One of the hardest things I’ve had to learn in the past few years is how to be of support to someone I love, to someone I care about. We have automatic tendencies to give advice, to say something of use to another person, but sometimes, that’s just not what the person wants or needs to hear.
I remember hearing of a poem and since then, I have kept it in my mind ever since. It is hard for me, for us, to just listen. To be able to sit in the other person’s pain and not want to remedy or alleviate. But it’s important to sit, to share in, to feel what that person is going through.
This was evident during the summer and following up to last night. Partner was struggling, consumed with anxiety and fear and it was so hard for me to resist comfort. While I failed here and there, I had to learn how to say different things. Instead of trying to reassure and tell him that he would do fine, I had to say that I would be there for him despite whatever outcomes may have arisen. Maybe I shouldn’t have said anything at all, maybe I should have.
A few weeks ago, a friend shared difficulties with her partner, about what he was going through and how difficult it was for her to be witness to that. I remember suggesting to her that she check in with the therapist he was going to see, to ask the therapist how she could be of support to him. I have remembered that since because it reminded me of how I should react and also what I need to suggest to my clients. Granted, in that latter position, I actually get to provide the suggestions, but it’s a reminder to the kids and the families I work with that yes, while the kid is the one coming to therapy, in reality, it’s all of them. All key players are a part of that child’s life and how can we all be a team and learn to support what that kid’s needs are?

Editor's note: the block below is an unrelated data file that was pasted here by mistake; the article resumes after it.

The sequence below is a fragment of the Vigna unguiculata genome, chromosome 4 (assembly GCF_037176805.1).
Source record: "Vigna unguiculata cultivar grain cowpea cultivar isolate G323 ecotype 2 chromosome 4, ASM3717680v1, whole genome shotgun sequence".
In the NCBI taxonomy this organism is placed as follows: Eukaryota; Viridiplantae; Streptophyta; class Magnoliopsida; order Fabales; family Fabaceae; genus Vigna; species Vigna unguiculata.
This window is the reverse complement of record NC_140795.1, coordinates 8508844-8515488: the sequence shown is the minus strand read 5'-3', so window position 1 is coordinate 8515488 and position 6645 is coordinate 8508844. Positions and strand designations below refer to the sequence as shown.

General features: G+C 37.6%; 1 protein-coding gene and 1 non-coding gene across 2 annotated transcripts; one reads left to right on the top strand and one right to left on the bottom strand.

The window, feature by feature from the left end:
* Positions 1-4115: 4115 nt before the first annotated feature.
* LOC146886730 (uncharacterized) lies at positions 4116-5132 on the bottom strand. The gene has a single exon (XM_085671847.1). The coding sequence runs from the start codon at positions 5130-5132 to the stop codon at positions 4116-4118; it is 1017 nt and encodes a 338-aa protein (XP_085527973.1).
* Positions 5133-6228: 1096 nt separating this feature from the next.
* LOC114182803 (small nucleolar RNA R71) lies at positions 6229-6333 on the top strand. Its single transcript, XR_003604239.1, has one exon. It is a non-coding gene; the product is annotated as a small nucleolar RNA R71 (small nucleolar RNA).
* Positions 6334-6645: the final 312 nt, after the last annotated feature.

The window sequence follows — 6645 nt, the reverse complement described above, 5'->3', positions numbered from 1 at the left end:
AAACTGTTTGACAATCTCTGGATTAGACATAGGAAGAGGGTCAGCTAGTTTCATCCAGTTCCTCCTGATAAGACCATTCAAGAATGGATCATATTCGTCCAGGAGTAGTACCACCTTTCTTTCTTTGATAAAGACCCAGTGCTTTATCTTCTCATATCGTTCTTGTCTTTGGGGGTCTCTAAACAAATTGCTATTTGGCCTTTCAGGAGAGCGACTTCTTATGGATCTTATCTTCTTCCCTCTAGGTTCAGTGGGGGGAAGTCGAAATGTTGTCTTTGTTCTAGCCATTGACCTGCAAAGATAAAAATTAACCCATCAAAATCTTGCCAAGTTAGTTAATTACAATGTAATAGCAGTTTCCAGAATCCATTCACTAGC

It’s hard. It’s hard to just listen, to do nothing more than listen. I am still struggling with it. It’s a fine line to cross – at which point is someone asking for advice and at which point is someone not? Is the question implied? Or is a disclaimer needed? What I do know is that I need to be more mindful of when that occurs and truly strive to be as supportive as I can.